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    Electrical Installation Designs (Paperback) By (author) Bill Atkinson, By (author) Roger Lovegrove, By (author) Gary Gundry, By (author) Martyn Allen

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    DescriptionA practical and highly popular guide for electrical contractors of small installations, now fully revised in accordance with the latest wiring regulations The book is a clearly written practical guide on how to design and complete a range of electrical installation projects in a competitive manner, while ensuring full compliance with the new Wiring Regulations (updated late 2008). The updated regulations introduced changes in terminology, such as 'basic' and 'fault protection', and also changed the regulation numbers. This new edition reflects these changes. It discusses new sections covering domestic, commercial, industrial and agricultural projects, including material on marinas, caravan sites, and small scale floodlighting. This book provides guidance on certification and test methods, with full attention given to electrical safety requirements. Other brand new sections cover protective measures, additional protection by means of RCDs, the new cable guidelines for thin wall partitions and Part P of the Building Regulations. * Provides simple, practical guidance on how to design electrical installation projects, including worked examples and case studies* Covers new cable guidelines and Part P of the Building Regulations (Electrical Installations) in line with 17th edition of the Wiring Regulations BS 7671:2008* New chapters on protective measures and additional protection by means of RCDs (residual current devices)* Features new wiring projects such as marinas, caravan sites and small scale floodlighting and street lighting* Fully illustrated, including illustrations new to the fourth edition


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    Title
    Electrical Installation Designs
    Authors and contributors
    By (author) Bill Atkinson, By (author) Roger Lovegrove, By (author) Gary Gundry, By (author) Martyn Allen
    Physical properties
    Format: Paperback
    Number of pages: 270
    Width: 186 mm
    Height: 234 mm
    Thickness: 14 mm
    Weight: 440 g
    Language
    English
    ISBN
    ISBN 13: 9781119992844
    ISBN 10: 1119992842
    Classifications

    B&T Book Type: NF
    BIC E4L: TEC
    B&T Modifier: Subject Development: 20
    B&T Modifier: Geographic Designator: 04
    B&T Modifier: Region of Publication: 03
    Nielsen BookScan Product Class 3: S9.5
    LC subject heading:
    B&T Merchandise Category: SCI
    B&T General Subject: 710
    DC22: 621.31924
    Ingram Subject Code: TE
    B&T Modifier: Academic Level: 03
    BIC subject category V2: THR
    BISAC V2.8: TEC007000
    LC subject heading: ,
    B&T Approval Code: A90010000
    BISAC V2.8: HOM006000
    Libri: I-TE
    BISAC V2.8: TEC008010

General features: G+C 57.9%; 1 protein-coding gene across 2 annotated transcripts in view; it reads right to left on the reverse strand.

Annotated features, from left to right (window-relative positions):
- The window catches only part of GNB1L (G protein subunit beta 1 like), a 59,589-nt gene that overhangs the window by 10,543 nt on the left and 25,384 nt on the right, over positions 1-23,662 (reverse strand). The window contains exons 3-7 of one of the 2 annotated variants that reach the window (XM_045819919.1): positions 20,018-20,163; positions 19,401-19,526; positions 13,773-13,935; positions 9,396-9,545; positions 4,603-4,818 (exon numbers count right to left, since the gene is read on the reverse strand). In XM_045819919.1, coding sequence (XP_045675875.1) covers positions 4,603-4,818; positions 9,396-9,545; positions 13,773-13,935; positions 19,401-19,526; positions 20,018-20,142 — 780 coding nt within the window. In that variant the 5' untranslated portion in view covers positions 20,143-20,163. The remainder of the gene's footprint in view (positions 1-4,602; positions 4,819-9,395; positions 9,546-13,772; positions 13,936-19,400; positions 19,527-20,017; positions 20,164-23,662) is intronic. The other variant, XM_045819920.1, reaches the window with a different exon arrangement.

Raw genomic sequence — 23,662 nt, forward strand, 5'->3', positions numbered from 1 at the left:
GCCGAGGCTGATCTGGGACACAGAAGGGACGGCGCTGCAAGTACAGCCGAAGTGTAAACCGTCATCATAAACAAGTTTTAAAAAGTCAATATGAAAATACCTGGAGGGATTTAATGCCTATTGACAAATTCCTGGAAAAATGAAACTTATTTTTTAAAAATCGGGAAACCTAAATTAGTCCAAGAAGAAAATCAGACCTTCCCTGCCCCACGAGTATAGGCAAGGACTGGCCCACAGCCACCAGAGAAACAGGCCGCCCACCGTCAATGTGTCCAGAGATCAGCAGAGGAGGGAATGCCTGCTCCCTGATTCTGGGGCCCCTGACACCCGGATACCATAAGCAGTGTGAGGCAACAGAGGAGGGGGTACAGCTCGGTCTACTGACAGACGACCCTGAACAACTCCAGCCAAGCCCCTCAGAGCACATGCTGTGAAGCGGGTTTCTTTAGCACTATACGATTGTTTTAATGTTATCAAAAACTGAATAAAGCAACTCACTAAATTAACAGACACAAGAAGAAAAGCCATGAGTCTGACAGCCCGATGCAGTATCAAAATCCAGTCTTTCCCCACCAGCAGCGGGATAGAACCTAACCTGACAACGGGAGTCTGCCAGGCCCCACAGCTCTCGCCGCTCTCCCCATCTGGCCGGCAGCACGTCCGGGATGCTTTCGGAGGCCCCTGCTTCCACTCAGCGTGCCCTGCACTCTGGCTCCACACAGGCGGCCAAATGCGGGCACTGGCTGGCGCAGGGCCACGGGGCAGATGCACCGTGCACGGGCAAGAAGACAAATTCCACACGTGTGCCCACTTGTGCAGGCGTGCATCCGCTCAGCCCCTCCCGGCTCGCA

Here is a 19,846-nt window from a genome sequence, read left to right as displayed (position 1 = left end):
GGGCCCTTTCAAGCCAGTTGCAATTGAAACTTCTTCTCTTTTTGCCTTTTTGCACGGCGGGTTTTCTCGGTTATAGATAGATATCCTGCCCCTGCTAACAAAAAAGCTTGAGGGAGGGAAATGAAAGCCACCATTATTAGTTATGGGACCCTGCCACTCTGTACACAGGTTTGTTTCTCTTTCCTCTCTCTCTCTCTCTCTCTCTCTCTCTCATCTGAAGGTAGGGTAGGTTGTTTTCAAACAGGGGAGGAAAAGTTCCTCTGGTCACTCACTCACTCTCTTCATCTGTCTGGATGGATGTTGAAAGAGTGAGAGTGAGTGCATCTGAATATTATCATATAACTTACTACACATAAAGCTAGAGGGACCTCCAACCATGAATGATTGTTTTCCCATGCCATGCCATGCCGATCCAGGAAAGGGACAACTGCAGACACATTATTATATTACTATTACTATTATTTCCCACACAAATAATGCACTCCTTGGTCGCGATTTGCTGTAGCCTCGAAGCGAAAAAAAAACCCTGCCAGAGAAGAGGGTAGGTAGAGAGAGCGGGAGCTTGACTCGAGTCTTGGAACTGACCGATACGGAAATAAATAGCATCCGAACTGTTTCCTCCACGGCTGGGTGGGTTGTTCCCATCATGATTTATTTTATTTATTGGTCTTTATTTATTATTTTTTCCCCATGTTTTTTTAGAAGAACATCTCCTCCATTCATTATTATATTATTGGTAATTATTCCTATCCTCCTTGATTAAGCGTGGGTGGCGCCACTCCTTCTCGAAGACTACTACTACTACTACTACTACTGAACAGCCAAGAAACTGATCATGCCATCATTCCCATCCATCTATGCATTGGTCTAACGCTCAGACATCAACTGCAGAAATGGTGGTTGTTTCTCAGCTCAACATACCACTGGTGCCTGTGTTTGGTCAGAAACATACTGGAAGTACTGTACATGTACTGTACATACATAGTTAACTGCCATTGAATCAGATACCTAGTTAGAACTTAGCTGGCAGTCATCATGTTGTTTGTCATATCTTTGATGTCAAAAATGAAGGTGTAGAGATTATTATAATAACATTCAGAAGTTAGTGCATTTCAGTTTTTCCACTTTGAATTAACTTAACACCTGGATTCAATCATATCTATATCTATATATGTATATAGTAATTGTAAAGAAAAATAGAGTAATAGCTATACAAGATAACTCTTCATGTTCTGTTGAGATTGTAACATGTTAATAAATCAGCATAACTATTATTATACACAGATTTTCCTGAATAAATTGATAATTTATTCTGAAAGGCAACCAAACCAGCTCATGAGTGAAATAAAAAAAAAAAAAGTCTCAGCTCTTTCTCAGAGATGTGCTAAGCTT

Warengruppen-Systematik des deutschen Buchhandels: 26840
    LC subject heading:
    DC22: 621.319/24
    DC23: 621.31924
    LC classification: TK3271 .A8 2013
    Thema V1.0: WKD, THRX, THR, TJFC
    Edition
    4, Revised
    Edition statement
    4th Revised edition
    Publisher
    John Wiley & Sons Inc
    Imprint name
    John Wiley & Sons Inc
    Publication date
    11 February 2013
    Publication City/Country
    New York
    Author Information
    Mr. Bill Atkinson (deceased) Bill Atkinson was the writer's pseudonym used by Alan Smith, the original author of the book. He worked in the electrical installation industry and at the NICEIC. Mr. Roger Lovegrove, Consultant, Surrey, UK Roger Lovegrove is an electrical consultant. He is a member of the Electrical Contractors' Association techinical committees and of the joint IEE/BSI Wiring Regulations committee. With his vast knowledge in this area of electrical engineering, he has updated Bill Atkinson's original text for this fourth edtition. Mr. Gary Gundry, Senior Engineer, Electrical Safety Council, UK Mr Gundry worked for Seeboard and Eastern Electricity, before becoming a lecturer at Lowestoft College, teaching electrical contracting and electrical engineering up to HNC level. He joined NICEIC in 1999 after spending three years as a Director and Qualified Supervisor of a business enrolled as an Approved Contractor, where he worked in the Standards division on the NICEIC Technical Manual. He is now Senior Engineer at Electrical Safety Council. Mr. Martyn Allen, Senior Engineer, Electrical Safety Council Martyn Allen's experience in the electrical installation industry spans 30 years. He served an apprenticeship and worked as an electrician with British Coal, spent 16 years in engineering insurance risk management and then joined the Electrical Safety Council. He is a Chartered Electrical Engineer and Corporate Member of the IET. He is a member of the Joint Technical Committee JPEL/64 Panel C -- Shock Protection and Isolation and Switching.